[This is a rather open-ended question. I'll provide three brief illustrations of Rosalind's relationships and hope this fulfills your need.]
Rosalind can be examined from some interesting perspectives in her relationships with other characters. Three of these perspectives are: (1) who is presented as better than Rosalind; (2) who Rosalind is permitted to dominate; and (3) her change in behavior after donning men's clothes.
Interestingly, while at court, Cecilia is presented as being more noble and steadfast, thus better, than Rosalind. The suggestion is that Rosalind's status as inferior, merely tolerated cousin--and daughter of ousted exile--reduces Rosalind to insecurity. Yet there is also some suggestion that it is Rosalind's natural character to be more gloomy and pessimistic. In any event, Rosalind only comes into her own sense of nobility and authority after her Arden adventure and after she brings the conflicts to culmination at the wedding ceremony.
truly, when [my father] dies, thou shalt
be his heir, for what he hath taken away from thy
father perforce, I will render thee again in
affection; by mine honour, I will;
Arden Forest reveals that since Rosalind is a Duke's daughter, born to rule, she is permitted to dominate the peasants in her care. In Arden, the peasants under her figurative "care"--as they do not know her true identity and only recognize her male persona, not her noble authority--are the shepherds and Phoebe. Being male allays the hesitation and insecurity her position at Ferdind's court instilled and opens the way for her nobility and commanding ways to come forth.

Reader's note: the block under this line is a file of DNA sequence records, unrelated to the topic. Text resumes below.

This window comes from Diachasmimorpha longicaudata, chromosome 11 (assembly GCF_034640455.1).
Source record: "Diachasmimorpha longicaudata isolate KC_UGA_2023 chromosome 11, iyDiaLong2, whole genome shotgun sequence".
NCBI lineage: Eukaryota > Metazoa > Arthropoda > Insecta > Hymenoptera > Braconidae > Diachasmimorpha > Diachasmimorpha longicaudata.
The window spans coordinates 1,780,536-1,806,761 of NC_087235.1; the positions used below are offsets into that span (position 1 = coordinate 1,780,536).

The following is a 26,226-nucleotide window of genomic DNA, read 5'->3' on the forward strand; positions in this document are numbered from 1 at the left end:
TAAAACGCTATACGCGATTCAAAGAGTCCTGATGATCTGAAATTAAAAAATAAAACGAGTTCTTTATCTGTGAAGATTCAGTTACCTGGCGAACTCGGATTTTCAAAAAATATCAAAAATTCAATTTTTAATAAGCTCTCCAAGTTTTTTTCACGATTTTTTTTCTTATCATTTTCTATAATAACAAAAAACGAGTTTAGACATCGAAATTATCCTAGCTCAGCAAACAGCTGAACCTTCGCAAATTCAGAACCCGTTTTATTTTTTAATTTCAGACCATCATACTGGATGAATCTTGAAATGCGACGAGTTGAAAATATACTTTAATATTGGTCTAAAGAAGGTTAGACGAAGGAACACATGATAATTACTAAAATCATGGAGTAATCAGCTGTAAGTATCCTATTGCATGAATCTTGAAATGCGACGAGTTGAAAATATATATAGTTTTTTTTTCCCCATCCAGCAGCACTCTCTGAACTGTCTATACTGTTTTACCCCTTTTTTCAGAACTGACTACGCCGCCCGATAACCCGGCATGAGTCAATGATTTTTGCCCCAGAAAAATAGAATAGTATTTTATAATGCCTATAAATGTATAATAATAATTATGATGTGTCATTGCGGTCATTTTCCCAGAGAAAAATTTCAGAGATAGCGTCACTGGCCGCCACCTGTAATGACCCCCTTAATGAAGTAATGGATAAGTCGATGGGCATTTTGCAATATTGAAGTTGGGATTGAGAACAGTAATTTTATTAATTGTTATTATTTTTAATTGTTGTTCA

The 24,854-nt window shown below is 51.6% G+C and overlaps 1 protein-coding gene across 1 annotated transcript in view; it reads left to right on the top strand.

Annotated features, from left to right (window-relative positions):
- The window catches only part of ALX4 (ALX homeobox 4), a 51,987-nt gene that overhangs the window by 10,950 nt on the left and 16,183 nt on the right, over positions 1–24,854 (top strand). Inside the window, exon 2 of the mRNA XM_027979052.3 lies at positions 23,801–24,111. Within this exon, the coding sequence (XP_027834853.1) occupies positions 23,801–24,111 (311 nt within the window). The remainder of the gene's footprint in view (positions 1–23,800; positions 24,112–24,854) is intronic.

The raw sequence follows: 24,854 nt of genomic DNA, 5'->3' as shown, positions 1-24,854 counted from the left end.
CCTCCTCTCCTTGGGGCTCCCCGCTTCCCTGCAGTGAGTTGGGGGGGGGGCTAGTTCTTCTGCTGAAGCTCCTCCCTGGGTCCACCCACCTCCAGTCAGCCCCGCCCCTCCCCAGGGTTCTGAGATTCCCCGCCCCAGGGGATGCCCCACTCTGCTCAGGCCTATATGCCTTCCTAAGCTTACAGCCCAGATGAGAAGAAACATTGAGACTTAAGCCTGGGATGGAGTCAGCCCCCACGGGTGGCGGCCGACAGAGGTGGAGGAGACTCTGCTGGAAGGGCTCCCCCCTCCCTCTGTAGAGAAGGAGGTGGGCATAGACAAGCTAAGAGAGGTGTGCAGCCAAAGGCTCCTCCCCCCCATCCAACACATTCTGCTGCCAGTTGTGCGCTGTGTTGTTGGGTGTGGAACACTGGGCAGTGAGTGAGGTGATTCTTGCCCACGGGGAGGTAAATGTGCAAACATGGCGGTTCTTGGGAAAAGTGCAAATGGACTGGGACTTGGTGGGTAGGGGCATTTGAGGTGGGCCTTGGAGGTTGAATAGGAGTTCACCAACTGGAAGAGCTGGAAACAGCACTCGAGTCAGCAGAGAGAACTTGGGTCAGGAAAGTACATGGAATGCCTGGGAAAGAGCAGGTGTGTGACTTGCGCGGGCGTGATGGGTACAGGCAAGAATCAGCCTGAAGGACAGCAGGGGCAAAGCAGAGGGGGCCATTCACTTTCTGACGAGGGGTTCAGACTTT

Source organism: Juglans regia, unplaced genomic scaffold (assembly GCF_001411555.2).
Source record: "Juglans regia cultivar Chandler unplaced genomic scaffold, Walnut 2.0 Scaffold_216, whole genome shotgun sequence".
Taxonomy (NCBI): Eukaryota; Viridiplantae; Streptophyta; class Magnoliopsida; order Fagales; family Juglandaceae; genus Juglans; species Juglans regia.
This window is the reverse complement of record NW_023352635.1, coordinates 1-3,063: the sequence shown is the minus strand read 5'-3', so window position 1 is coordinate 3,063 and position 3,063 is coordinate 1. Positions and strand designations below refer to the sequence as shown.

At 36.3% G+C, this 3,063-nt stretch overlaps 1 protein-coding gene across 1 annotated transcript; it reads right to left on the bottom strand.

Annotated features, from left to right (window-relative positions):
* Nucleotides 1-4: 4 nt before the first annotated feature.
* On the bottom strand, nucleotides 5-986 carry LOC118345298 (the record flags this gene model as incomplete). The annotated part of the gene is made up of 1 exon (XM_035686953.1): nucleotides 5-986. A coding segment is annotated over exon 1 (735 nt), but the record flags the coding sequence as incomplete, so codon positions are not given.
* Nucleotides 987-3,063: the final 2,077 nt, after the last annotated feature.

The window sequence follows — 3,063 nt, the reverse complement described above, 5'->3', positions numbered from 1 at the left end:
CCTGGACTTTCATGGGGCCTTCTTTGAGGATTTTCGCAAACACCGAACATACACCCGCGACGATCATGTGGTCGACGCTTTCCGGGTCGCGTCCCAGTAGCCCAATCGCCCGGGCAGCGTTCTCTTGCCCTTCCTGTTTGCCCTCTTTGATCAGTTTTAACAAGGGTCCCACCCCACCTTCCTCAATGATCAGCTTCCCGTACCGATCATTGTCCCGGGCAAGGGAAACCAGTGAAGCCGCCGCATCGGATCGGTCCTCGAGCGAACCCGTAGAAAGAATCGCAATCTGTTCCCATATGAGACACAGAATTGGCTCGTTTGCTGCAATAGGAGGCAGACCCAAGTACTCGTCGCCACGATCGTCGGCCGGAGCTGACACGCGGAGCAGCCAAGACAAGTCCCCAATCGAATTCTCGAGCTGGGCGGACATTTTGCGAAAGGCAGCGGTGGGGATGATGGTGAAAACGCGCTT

Well, go your way to her, for I see
love hath made thee a tame snake, and say this to
her: that if she love me, I charge [i.e., command] her to love
When she meets Orlando at the wrestling match, she is hesitant and demure and behaves very much like Celia behaves, thus she shows few signs of preference for Orlando. Celia is surprised to find her heart went to Orlando along with her necklace. When she and Orlando meet again in Arden, Rosalind overcomes her initial flutterings and decisively acts in her own best interests even though that means perpetrating a prolonged fraud and deception.
let us talk in good earnest: is it
possible, on such a sudden, you should fall into so
strong a liking with old Sir Rowland's youngest son?
Wearing men's clothes and playing the men's role (even that of a young man not yet old enough to shave) gives Rosalind new courage and a new foundation of authority from which to act. This leads the way to reclaiming her noble rank and authority that she demonstrates before her father at the Arden weddings. Thus Rosalind's relationships with others molds the outward expression of her inner being.